TRINITY — It’s isolated from big-city trappings and insulated by a caring private-school setting.
So, why should little old Trinity College of Florida be worried about the growing epidemic of human trafficking?
“You’d think that being this innocent and beautiful little campus, nestled in our own little world, we’d be safe from such a thing, but we’re not,” said Leslie Tombleson-Rewald, co-director of psychology and counseling at the college. “Our college faced a situation where we had a potential victim and a close call. I have heard that some students, and the friends of some students, have been approached by people involved in this.”
As long as the Internet exists, she said, the young people at Trinity must remain on guard.
“That’s why no one is safe,” Tombleson-Rewald said. “There’s so much money involved in this and there is so much temptation.”
In preparing for a Feb.2 candlelight vigil on her campus that she hopes brings awareness to the risk, Tombleson-Rewald continues to monitor the staggering numbers associated with the problem ¬— one that often incorporates prostitution, nude dancing, pornography and drugs. In extreme cases, people are kidnapped and drugged and forced into a world of sex slavery. She said there is now evidence that it’s the mafia’s newest pursuit.
“More than 300,000 people 18-years-old and above are victimized by this,” she said. “And here at home, it’s more prevalent than in most places. I believe Tampa Bay has the second-highest ratio in the country of people becoming victims. There are more than 23,000 sexual-solicitation sites in our region alone.
“And in our (Pasco) county, a lot of massage parlors and other storefronts are actually covers for operations of prostitution. It happens that close to us.”
The vigil is being organized with the Pasco County Sheriff’s Office and is being called “Light up the Night.” It will run 6-8:30 p.m. and feature musical artist Jonny Diaz. It is free, but donations are encouraged. They will benefit organizations that support human-trafficking survivors. Tombleson-Rewald said she’s expecting as many as 2,000 students and community members to attend.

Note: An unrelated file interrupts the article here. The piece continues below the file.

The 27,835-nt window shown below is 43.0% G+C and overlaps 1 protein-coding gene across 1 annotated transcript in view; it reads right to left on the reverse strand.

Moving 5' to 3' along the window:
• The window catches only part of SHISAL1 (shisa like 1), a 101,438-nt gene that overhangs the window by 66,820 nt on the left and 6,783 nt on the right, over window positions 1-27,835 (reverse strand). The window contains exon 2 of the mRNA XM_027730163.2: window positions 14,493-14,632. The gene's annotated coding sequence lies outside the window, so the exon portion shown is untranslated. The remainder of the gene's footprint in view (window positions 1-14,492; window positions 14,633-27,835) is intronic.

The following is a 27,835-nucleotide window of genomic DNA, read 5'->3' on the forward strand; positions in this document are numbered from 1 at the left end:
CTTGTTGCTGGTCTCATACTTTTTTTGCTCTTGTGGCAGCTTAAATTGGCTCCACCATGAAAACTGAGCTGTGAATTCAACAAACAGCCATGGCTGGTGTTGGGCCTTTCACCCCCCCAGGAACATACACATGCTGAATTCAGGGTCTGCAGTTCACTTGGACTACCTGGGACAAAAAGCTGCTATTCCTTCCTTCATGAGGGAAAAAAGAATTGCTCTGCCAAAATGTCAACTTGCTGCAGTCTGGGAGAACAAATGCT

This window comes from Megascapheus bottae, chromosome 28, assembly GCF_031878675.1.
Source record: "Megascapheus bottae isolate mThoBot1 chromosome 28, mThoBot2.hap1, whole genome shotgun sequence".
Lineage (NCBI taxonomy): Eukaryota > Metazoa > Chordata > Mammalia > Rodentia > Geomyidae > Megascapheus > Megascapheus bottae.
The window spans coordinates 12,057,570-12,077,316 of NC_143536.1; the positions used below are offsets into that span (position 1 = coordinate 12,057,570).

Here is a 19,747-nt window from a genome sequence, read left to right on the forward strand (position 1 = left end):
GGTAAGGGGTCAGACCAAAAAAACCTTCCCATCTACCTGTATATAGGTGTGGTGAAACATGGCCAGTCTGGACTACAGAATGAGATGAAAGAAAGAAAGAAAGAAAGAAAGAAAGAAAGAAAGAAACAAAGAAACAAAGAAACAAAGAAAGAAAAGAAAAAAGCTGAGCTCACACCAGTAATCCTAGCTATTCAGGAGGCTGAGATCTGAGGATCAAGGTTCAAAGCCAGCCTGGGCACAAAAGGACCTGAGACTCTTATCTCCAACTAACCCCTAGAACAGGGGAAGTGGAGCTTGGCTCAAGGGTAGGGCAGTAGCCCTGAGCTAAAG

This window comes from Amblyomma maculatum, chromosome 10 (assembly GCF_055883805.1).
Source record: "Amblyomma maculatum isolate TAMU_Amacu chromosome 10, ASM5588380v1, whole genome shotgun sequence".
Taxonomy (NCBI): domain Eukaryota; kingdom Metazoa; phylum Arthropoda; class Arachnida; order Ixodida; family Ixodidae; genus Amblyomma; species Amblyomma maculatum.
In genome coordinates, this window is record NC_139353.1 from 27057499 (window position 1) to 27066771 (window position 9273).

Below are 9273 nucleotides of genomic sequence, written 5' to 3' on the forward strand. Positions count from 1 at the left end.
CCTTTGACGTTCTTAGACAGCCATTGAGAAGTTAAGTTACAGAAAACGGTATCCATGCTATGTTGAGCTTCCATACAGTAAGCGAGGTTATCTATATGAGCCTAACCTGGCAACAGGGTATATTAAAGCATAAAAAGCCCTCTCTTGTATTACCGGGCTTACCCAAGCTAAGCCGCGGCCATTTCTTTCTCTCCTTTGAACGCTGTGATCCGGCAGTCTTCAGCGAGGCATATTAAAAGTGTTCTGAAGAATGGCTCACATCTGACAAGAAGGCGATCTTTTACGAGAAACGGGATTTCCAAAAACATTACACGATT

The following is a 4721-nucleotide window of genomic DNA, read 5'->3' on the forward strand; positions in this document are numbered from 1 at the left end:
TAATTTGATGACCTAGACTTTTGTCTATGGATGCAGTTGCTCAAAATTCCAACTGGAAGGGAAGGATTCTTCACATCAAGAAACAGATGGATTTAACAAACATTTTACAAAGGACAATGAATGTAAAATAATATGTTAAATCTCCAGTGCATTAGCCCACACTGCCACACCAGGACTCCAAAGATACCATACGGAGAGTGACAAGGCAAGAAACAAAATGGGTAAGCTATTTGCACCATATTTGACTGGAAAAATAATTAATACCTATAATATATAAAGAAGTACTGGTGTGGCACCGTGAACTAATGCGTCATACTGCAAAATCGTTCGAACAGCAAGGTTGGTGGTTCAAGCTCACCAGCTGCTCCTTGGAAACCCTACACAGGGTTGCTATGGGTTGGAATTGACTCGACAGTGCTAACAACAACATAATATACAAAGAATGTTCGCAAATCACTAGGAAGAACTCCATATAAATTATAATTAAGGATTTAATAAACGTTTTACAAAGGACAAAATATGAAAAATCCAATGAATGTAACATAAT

“We are putting that much of an emphasis on this problem,” she said. “We are getting the word out.”
The efforts are going beyond the campus. The college is not only dedicated to teaching its students how to be on the lookout for the red flags, it is going out into the community through its Heart Against Trafficking program.
Tombleson-Rewald’s daughter Kelly, a Trinity College senior, is president of the group. It visits area schools and churches to spread the message, and those visits now include middle schools.
“Sadly, we’re having to talk to kids as young as 12 because the victims get younger and younger,” Tombleson-Rewald said. “We want them to know at a young age what human-trafficking recruitment looks like and how it can be avoided.”
Kelly Rewald, who is studying to be a counselor like her mother, finds the discussions with young people “challenging, but also very rewarding.”
“It’s hard to communicate how serious this is without scaring them,” she said, “You don’t want them to mistrust everyone they see on the street.
“But the problem is so strong that you have to keep it real and get their attention.”
Rewald said she often emphasizes the importance of values, talking about “things they don’t have to do” in life to get her point across.
Her biggest reaction?
“They say they didn’t even know it was happening in our country, and certainly not right here in our county,” she said. “Most people think it only goes on in Third World nations. They only know about human trafficking because of the ‘Taken’ films with Liam Neeson.”